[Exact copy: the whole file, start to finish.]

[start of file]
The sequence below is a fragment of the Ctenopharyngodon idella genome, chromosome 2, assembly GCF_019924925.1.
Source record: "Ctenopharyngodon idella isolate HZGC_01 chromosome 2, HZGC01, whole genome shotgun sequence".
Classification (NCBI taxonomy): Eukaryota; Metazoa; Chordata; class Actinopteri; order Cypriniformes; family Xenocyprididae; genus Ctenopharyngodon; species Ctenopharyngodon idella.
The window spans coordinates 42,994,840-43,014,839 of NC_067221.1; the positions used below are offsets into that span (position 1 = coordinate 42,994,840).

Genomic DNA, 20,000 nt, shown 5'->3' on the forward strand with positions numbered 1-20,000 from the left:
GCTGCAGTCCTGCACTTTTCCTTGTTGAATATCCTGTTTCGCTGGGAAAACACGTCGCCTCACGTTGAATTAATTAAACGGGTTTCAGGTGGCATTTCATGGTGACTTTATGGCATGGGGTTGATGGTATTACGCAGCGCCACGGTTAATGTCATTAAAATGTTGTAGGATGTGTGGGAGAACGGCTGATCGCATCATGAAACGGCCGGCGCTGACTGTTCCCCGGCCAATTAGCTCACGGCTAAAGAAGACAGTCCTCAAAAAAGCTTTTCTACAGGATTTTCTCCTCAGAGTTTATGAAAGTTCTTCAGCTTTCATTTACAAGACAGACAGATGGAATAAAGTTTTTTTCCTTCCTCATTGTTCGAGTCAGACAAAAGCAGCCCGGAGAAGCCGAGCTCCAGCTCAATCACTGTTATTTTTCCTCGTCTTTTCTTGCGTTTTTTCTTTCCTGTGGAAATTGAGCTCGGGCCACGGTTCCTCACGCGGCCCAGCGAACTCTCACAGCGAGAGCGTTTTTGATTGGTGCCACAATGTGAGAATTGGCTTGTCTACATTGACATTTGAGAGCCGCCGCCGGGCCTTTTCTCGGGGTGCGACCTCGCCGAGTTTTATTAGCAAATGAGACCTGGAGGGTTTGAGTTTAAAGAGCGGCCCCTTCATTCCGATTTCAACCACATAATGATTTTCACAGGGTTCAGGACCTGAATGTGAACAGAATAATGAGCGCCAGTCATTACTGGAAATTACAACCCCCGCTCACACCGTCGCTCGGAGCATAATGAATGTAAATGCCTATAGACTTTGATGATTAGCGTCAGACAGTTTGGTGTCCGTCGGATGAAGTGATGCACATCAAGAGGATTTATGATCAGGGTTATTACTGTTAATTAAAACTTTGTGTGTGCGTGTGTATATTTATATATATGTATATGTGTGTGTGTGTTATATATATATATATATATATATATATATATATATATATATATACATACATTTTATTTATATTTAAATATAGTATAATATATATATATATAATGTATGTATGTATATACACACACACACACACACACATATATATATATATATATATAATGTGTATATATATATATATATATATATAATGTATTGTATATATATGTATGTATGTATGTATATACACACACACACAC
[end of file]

The sequence below is a fragment of the Ctenopharyngodon idella genome, chromosome 2, assembly GCF_019924925.1.
Source record: "Ctenopharyngodon idella isolate HZGC_01 chromosome 2, HZGC01, whole genome shotgun sequence".
Classification (NCBI taxonomy): Eukaryota; Metazoa; Chordata; class Actinopteri; order Cypriniformes; family Xenocyprididae; genus Ctenopharyngodon; species Ctenopharyngodon idella.
The window spans coordinates 42,994,840-43,014,839 of NC_067221.1; the positions used below are offsets into that span (position 1 = coordinate 42,994,840).

Genomic DNA, 20,000 nt, shown 5'->3' on the forward strand with positions numbered 1-20,000 from the left:
GCTGCAGTCCTGCACTTTTCCTTGTTGAATATCCTGTTTCGCTGGGAAAACACGTCGCCTCACGTTGAATTAATTAAACGGGTTTCAGGTGGCATTTCATGGTGACTTTATGGCATGGGGTTGATGGTATTACGCAGCGCCACGGTTAATGTCATTAAAATGTTGTAGGATGTGTGGGAGAACGGCTGATCGCATCATGAAACGGCCGGCGCTGACTGTTCCCCGGCCAATTAGCTCACGGCTAAAGAAGACAGTCCTCAAAAAAGCTTTTCTACAGGATTTTCTCCTCAGAGTTTATGAAAGTTCTTCAGCTTTCATTTACAAGACAGACAGATGGAATAAAGTTTTTTTCCTTCCTCATTGTTCGAGTCAGACAAAAGCAGCCCGGAGAAGCCGAGCTCCAGCTCAATCACTGTTATTTTTCCTCGTCTTTTCTTGCGTTTTTTCTTTCCTGTGGAAATTGAGCTCGGGCCACGGTTCCTCACGCGGCCCAGCGAACTCTCACAGCGAGAGCGTTTTTGATTGGTGCCACAATGTGAGAATTGGCTTGTCTACATTGACATTTGAGAGCCGCCGCCGGGCCTTTTCTCGGGGTGCGACCTCGCCGAGTTTTATTAGCAAATGAGACCTGGAGGGTTTGAGTTTAAAGAGCGGCCCCTTCATTCCGATTTCAACCACATAATGATTTTCACAGGGTTCAGGACCTGAATGTGAACAGAATAATGAGCGCCAGTCATTACTGGAAATTACAACCCCCGCTCACACCGTCGCTCGGAGCATAATGAATGTAAATGCCTATAGACTTTGATGATTAGCGTCAGACAGTTTGGTGTCCGTCGGATGAAGTGATGCACATCAAGAGGATTTATGATCAGGGTTATTACTGTTAATTAAAACTTTGTGTGTGCGTGTGTATATTTATATATATGTATATGTGTGTGTGTGTTATATATATATATATATATATATATATATATATATATATATATACATACATTTTATTTATATTTAAATATAGTATAATATATATATATATAATGTATGTATGTATATACACACACACACACACACACATATATATATATATATATATAATGTGTATATATATATATATATATATATAATGTATTGTATATATATGTATGTATGTATGTATATACACACACACACAC